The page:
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Cyprus Mail: Press Review in English, 98-02-20

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From: The Cyprus Mail at <>

Friday, February 20, 1998

Who will join the government?

THE DEALINGS between President Clerides and the political parties with regard to the establishment of a government of national unity continued to dominated the front pages.

Simerini noted that several parties were uncertain as to whether they should participate in a national unity government under Clerides. Disy was unwilling to allow vice president Ouranios Ioannides to become minister of education to enable Liberal leader Nicos Rolandis to take his vacated seat in the House.

Disy did not want its strength in the House to be reduced and has suggested that if Rolandis takes Ioannides' seat, the Liberal leader should belong to the Disy parliamentary group. Rolandis though, wants to be in the House as leader of the Liberals.

Phileleftheros said Clerides had given the parties until Saturday to reply to his invitation to join the unity government. Diko was unlikely to join as it had openly attacked Clerides' decision to appoint to Diko rebels in the cabinet - it was as if the president was rewarding the rebels.

Meanwhile Edek leader Dr Lyssarides had said his party would participate in the government, even if other parties decided to turn down Clerides' invitation. Critical times lay ahead for the national problem and unity was essential, Lyssarides said.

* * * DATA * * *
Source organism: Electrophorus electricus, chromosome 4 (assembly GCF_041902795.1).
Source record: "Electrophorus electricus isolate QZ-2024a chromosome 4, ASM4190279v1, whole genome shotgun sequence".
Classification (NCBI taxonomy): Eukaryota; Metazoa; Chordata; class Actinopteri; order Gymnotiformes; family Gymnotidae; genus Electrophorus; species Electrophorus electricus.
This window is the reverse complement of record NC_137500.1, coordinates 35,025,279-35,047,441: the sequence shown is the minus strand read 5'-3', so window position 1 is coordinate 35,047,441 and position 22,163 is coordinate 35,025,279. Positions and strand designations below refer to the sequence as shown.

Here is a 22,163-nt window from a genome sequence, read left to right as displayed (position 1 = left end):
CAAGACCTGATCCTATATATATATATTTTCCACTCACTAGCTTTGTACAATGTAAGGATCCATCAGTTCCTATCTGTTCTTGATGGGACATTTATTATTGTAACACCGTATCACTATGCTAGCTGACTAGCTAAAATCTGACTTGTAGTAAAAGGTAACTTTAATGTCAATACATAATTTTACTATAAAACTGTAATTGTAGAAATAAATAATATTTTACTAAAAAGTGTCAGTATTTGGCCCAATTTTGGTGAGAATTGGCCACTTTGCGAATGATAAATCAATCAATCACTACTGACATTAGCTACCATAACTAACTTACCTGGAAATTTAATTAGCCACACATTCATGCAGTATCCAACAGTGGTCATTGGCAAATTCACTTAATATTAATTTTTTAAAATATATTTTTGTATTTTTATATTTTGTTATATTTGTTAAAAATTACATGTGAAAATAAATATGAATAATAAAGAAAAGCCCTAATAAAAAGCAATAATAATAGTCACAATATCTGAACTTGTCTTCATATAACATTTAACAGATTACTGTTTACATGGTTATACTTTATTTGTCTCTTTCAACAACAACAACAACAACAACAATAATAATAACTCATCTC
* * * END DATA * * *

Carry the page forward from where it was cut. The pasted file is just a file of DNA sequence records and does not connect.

Agon claimed that the first clouds had appeared to obscure the objective of a national unity government. The problem arose after one party had demanded a greater number of ministries than Clerides was prepared to give it, the paper said.

Five ministries would be given to Disy, two to Edek, one to the New Horizons, one to the United Democrats and two to the Diko rebels.

Machi said that Clerides was open to suggestions from everyone before taking his final decisions about the composition of his unity cabinet. Conflicting views existed about the cabinet, but Clerides was to take his decisions "entirely on his own".

Haravghi led with a report of a speech about the elections by Akel parliamentary spokesman Andreas Christou to members of the party's Limassol branch. He said that the political and moral victor of the elections was George Iacovou.

The election was an "unequal contest", in which Clerides used "political pressure, blackmail, nepotism, public funds, and the distribution of public property" in order to win. Not only was Iacovou the victim of a mud- slinging campaign, but he also had to contend with the unfair treatment of the mass media.

Alithia gave extensive coverage to Dr Lyssarides' response to accusations by Akel that Edek's election stance was to blame for Iacovou's defeat. Lyssarides, in a thinly-veiled reference to Akel leader Demetris Christofias, said that political leaders should have the courage to take responsibility for their actions.

He also accused the Akel leadership of being involved in a "character assassination campaign" against political opponents.

© Copyright Cyprus Mail 1998

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